|The Mystery of the Great Pyramids of Egypt: A Partial Solution |
|Michel W. Barsoum, Drexel University|
12:10 PM, CCR 201
For about 4500 years, the mystery of how the Great Pyramids of Giza were built has endured. How did the Ancient Egyptians pull 70 ton granite slabs up an earthen ramp-without the benefit of wheels- 2/3 up the Great Pyramid? How did they carve granite, with pure copper? In some cases, adjacent blocks fit so well together that, even today, a human hair card cannot be inserted between them. Most important of all, to this day, Egyptologists have yet to explain how the tops of the pyramids were built. In this talk, conclusive scientific evidence is presented that proves that a solution proposed over 20 years ago by a French materials scientist, J. Davidovits, is partially correct and can answer some, but not all, the mysteries of one of the most impressive constructs of humankind. The historical, archeological, and technological implications of our conclusions to today's world are truly profound and will be touched upon.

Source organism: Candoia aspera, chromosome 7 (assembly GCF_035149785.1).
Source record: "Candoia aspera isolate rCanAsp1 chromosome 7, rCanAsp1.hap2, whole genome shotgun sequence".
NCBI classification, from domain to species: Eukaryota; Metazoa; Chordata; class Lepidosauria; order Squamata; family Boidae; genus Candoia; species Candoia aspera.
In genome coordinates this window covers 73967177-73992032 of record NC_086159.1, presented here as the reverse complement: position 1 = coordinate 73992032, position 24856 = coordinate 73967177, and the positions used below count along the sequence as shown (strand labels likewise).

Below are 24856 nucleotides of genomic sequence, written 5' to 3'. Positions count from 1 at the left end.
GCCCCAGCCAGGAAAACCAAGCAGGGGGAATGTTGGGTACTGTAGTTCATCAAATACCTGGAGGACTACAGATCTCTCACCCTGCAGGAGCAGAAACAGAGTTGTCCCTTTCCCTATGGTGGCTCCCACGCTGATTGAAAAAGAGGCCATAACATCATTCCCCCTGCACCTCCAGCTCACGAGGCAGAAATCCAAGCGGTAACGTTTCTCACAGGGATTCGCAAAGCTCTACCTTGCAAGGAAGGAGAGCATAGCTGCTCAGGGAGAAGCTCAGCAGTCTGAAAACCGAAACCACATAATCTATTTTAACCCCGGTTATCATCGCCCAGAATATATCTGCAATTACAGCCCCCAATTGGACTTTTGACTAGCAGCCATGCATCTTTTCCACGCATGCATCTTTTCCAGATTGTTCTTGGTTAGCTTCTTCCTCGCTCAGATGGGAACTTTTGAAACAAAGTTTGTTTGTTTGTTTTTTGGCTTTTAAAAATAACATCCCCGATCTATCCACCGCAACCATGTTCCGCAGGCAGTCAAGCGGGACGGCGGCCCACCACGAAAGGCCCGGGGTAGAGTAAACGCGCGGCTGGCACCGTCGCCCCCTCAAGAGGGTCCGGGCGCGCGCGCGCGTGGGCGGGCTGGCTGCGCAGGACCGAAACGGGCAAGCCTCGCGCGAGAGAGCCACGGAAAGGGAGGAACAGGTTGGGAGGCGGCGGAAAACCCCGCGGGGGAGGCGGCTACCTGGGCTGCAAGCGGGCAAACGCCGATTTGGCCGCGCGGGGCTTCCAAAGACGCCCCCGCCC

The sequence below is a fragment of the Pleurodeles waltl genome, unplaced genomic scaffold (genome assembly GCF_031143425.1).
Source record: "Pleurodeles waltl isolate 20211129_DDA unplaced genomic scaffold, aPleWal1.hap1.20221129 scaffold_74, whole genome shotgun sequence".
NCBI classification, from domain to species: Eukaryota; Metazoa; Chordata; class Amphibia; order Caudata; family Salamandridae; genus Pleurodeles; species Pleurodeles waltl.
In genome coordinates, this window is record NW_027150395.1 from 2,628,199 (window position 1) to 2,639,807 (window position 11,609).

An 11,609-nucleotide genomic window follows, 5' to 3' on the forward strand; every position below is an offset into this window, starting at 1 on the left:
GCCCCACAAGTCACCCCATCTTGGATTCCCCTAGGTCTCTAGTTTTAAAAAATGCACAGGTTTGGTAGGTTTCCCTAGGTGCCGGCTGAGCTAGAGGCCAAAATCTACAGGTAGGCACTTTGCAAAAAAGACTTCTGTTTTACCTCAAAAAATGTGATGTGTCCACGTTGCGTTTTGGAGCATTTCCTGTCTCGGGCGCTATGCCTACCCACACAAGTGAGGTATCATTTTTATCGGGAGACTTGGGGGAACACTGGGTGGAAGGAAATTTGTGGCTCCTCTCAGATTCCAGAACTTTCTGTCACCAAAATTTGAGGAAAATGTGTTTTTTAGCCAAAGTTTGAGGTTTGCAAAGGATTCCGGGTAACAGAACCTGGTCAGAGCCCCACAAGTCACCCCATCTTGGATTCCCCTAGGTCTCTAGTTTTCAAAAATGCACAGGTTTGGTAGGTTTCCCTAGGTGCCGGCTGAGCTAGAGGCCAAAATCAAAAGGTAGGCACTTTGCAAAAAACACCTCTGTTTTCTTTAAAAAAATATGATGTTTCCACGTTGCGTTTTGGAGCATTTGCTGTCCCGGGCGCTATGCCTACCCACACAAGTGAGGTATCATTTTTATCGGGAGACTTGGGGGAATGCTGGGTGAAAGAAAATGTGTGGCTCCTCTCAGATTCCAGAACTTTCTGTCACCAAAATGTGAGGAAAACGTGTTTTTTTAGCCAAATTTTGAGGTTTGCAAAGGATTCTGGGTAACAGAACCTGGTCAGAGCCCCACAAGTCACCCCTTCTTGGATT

Professor Barsoum earned his B.Sc. degree in Materials Engineering from the American University in Cairo in 1977, an M.S. from University of Missouri-Rolla in 1980, and a Ph.D. in Ceramics from the Department of Materials Science and Engineering at MIT in 1985. He is the author of the leading undergraduate textbook in his field, Fundamentals of Ceramics (Francis and Taylor, 2003). Dr. Barsoum's research focuses on development and characterization of ceramicbased materials for high temperature applications, in particular a new class of machinable ternary carbides and nitrides, called MAX phases, that he has widely documented in over 150 papers in Nature, Science, Physical Review and other journals. His papers have been cited over 4500 times, with > 1500 coming in 2006 and 2007 alone. He received a Humboldt-Max Planck Research Award for Senior US Research Scientists in 2000 and is a Fellow of the American Ceramic Society and the World Academy of Ceramics. His research into the controversial subject of pyramid building stems both from his Egyptian heritage and his expertise in ceramic materials science, both of which he has applied to this highly visible research problem.
Host: Lisa Klein